Under-fire minister hits back on Tweed decision
Embattled home affairs minister Patricia Gordon-Pamplin insisted she holds “no dislike” for the Reverend Nicholas Tweed as she laid bare the background to her “difficult” decision not to renew his work permit.
After a week of protest and industrial action, the minister broke her silence — telling the press that “when information has literally been put out for all to see, it’s important to respond”.
She said that a lack of “truthful disclosure” to questions from the Department of Immigration led to the denial of the application for Mr Tweed, a pastor at St Paul AME Church, known as a firebrand critic of government policy.
“It appears that this entire application process was mired in misinformation,” Ms Gordon-Pamplin told a press conference, in her first public appearance since returning to the island on Wednesday.
“The inconsistencies were substantial and relevant, and the absence of truthful disclosure to a request for information sought by the department rendered the application ineligible for a new work permit.”
Ms Gordon-Pamplin also stated that there was nothing on Mr Tweed’s file showing him to be the adopted son of activist Kingsley Tweed.
Mr Tweed has responded angrily when his paternal links to Kingsley Tweed have been questioned, but has refused to comment when asked by this newspaper if he was legally adopted by him.
The minister detailed a timeline for church authorities’ dealings with the department on behalf of the London-born pastor.
An application for a new permit arrived in July 2016 as the old permit expired, with the minister granting permission for Mr Tweed to continue work.
But issues arose about advertising the post, as well as discrepancies between the pastor’s inconsistent use of the surnames “Genevieve” and “Tweed”.
Church and immigration officials then differed sharply over the terms of his application, which was turned down in October and then appealed.
The department received no clarification of Mr Tweed’s surname, with the final decision delivered on December 28.
The minister spoke after a week-long backlash, in which Ms Gordon-Pamplin has repeatedly been accused of having political motivations against the pastor.
Asked about the denunciation from the People’s Campaign and the Bermuda Industrial Union, the minister said she had been “called everything but a child of God”.
Tuesday’s march on the Cabinet office by Mr Tweed’s supporters culminated in a BIU demand for the pastor’s reinstatement, and the shelving of the Government’s airport project.
It was followed by two days of walkouts by BIU members.
Chris Furbert, president of the BIU, said on Thursday that union members had agreed to return to work — although the contentious issues, which included the use of pepper-spray by police confronting protesters at the House of Assembly, remained “on the table”.
“The important thing is dialogue”, said Ms Gordon-Pamplin, when asked about tensions remaining over the issue.
“Having a decision that is a difficult one such as this is never going to be easy. All we can do is continue to communicate.”
While Mr Tweed has a Bermudian spouse, the minister said he had not presented himself as such, adding: “It’s entirely up to him to produce the information.”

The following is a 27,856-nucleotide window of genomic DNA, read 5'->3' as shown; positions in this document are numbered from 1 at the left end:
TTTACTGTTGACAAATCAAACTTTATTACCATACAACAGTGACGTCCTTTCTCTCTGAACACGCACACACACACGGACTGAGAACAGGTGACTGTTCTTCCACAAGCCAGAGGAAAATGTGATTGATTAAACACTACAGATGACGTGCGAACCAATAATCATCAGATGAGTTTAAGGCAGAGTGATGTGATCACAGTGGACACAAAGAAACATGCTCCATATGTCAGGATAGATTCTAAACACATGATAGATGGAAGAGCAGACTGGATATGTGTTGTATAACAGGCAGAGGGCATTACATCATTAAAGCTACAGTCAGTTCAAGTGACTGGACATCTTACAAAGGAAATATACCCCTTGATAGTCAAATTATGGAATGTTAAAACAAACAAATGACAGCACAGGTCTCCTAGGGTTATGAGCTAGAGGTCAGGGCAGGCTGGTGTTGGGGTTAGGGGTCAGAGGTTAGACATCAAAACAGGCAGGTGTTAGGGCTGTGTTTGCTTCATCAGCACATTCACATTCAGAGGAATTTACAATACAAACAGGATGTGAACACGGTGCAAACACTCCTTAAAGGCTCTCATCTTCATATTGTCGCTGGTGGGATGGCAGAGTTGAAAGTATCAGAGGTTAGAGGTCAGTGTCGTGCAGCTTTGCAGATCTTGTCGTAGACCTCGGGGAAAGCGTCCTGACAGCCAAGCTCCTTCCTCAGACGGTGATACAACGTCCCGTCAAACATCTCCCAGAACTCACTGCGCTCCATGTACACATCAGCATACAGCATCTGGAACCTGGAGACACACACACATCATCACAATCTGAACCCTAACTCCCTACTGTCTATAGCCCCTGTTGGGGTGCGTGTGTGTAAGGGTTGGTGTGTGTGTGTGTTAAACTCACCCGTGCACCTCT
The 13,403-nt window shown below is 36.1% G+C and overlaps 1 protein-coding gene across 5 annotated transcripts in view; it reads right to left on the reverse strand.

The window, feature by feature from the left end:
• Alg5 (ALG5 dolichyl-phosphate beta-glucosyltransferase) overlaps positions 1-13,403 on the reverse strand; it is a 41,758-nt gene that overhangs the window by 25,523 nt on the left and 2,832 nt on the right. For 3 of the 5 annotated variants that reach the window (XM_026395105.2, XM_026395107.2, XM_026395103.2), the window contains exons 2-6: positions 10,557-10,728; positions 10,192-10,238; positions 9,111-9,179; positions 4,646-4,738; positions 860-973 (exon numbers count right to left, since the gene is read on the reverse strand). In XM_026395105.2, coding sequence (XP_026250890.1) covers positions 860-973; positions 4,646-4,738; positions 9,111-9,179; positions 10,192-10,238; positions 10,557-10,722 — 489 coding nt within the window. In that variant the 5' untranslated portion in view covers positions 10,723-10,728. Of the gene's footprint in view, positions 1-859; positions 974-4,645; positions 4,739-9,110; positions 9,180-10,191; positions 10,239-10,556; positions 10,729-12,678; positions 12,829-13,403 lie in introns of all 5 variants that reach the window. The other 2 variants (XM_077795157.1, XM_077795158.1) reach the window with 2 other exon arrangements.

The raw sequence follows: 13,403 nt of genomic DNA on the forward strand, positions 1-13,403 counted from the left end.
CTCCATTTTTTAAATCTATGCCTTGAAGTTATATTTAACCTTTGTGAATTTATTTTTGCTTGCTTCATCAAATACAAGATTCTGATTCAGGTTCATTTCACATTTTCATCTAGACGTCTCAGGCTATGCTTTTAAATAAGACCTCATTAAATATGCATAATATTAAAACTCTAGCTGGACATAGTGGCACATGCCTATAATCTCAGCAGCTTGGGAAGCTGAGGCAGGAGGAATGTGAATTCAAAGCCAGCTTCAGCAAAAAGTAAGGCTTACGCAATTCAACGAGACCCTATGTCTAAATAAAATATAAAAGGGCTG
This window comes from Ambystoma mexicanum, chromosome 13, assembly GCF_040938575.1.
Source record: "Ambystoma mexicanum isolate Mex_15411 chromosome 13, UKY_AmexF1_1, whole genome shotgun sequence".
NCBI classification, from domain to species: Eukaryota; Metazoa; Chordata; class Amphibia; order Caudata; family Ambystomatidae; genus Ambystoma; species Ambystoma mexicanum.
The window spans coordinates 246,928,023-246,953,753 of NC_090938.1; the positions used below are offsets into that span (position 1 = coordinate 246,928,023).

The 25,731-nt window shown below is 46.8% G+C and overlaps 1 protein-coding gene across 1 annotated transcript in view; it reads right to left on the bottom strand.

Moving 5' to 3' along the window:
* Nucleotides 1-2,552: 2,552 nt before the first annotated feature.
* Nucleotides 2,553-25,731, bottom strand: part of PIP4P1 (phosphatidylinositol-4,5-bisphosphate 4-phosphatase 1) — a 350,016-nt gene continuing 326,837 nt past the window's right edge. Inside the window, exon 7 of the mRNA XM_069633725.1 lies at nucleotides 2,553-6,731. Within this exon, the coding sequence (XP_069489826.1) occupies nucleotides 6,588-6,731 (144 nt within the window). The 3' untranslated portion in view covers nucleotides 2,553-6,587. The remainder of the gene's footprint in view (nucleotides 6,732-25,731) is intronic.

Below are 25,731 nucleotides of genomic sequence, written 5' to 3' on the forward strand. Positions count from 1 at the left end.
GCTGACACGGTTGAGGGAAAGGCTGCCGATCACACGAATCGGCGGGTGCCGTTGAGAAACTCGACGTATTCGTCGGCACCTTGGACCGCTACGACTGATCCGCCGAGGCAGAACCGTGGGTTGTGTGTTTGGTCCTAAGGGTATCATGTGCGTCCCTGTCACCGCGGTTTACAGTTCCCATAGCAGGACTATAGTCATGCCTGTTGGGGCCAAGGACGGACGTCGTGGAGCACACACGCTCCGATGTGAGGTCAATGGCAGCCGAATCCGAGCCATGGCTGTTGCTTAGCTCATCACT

Similarly, on the issue of his Bermudian child, the minister said the onus was on Mr Tweed to “make an application if he believes that he can remain in Bermuda because of the minor child”.
The pastor’s file was referred to her by immigration officials as a result of the late application.
She said: “If I had a preference, the preference would be that the file never had to come to me.
“I was being requested to consider allowing a continuance at work. I looked at the file and saw, from the earlier application, notes from the technical people indicating their concern as to the various deficiencies. When I saw there was a disparity, I made sure that information was required.”
Although Ms Gordon-Pamplin has stated publicly that she left St Paul Church over Mr Tweed’s candid political stance, she insisted she acted “at arm’s length and dispassionately”.
While it had been difficult reviewing church applications that appeared “less than truthful”, she said she based her ultimate decision on the information provided.
Asked about the perception of bias, the minister said she had attended several churches other than St Paul, including Wesley Methodist, her family’s church.
“This is not about me; church is my solace and my comfort place, a place to which I go for my spiritual rejuvenation, and it’s an experience that I guard jealously. As a Christian woman, I go where I feel comfortable that part of my development is being satisfied.”
She added that the Act had no simple option for a minister to recuse themselves.
“At best, a minister can assign an application to an acting minister when he or she goes overseas.”
Also during the press conference, the minister acknowledged the Reverend Betty Furbert-Woolridge was no longer presiding elder at the church.
• This article was amended on Sunday, to remove a line that Ms Gordon-Pamplin had acknowledged Ms Furbert-Woolridge had resigned as presiding elder of the church.
Ms Gordon-Pamplin contacted The Royal Gazette to clarify she has been told Ms Furbert-Woolridge is no longer the presiding elder of St Paul, but she understands she maintains oversight of the other churches. She did not say that Ms Furbert-Woolridge had resigned.